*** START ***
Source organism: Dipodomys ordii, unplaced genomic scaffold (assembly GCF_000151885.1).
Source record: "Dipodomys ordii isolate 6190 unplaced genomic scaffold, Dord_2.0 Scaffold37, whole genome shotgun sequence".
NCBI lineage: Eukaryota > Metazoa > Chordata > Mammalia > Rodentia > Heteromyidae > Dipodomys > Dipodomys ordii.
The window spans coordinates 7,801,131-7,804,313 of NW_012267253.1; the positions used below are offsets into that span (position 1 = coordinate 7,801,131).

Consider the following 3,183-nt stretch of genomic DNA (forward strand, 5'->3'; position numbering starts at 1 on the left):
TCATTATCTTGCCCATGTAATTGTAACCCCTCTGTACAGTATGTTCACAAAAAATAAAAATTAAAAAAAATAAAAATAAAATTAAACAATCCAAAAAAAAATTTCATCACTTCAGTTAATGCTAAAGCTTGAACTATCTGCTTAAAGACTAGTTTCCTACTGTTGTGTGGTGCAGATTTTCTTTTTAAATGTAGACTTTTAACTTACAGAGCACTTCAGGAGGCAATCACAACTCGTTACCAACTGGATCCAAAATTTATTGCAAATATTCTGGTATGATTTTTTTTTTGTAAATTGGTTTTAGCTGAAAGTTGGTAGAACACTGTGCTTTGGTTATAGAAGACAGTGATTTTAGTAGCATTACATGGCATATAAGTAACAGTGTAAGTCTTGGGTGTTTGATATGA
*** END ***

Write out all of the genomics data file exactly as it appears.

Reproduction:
Source organism: Dipodomys ordii, unplaced genomic scaffold (assembly GCF_000151885.1).
Source record: "Dipodomys ordii isolate 6190 unplaced genomic scaffold, Dord_2.0 Scaffold37, whole genome shotgun sequence".
NCBI lineage: Eukaryota > Metazoa > Chordata > Mammalia > Rodentia > Heteromyidae > Dipodomys > Dipodomys ordii.
The window spans coordinates 7,801,131-7,804,313 of NW_012267253.1; the positions used below are offsets into that span (position 1 = coordinate 7,801,131).

Consider the following 3,183-nt stretch of genomic DNA (forward strand, 5'->3'; position numbering starts at 1 on the left):
TCATTATCTTGCCCATGTAATTGTAACCCCTCTGTACAGTATGTTCACAAAAAATAAAAATTAAAAAAAATAAAAATAAAATTAAACAATCCAAAAAAAAATTTCATCACTTCAGTTAATGCTAAAGCTTGAACTATCTGCTTAAAGACTAGTTTCCTACTGTTGTGTGGTGCAGATTTTCTTTTTAAATGTAGACTTTTAACTTACAGAGCACTTCAGGAGGCAATCACAACTCGTTACCAACTGGATCCAAAATTTATTGCAAATATTCTGGTATGATTTTTTTTTTGTAAATTGGTTTTAGCTGAAAGTTGGTAGAACACTGTGCTTTGGTTATAGAAGACAGTGATTTTAGTAGCATTACATGGCATATAAGTAACAGTGTAAGTCTTGGGTGTTTGATATGA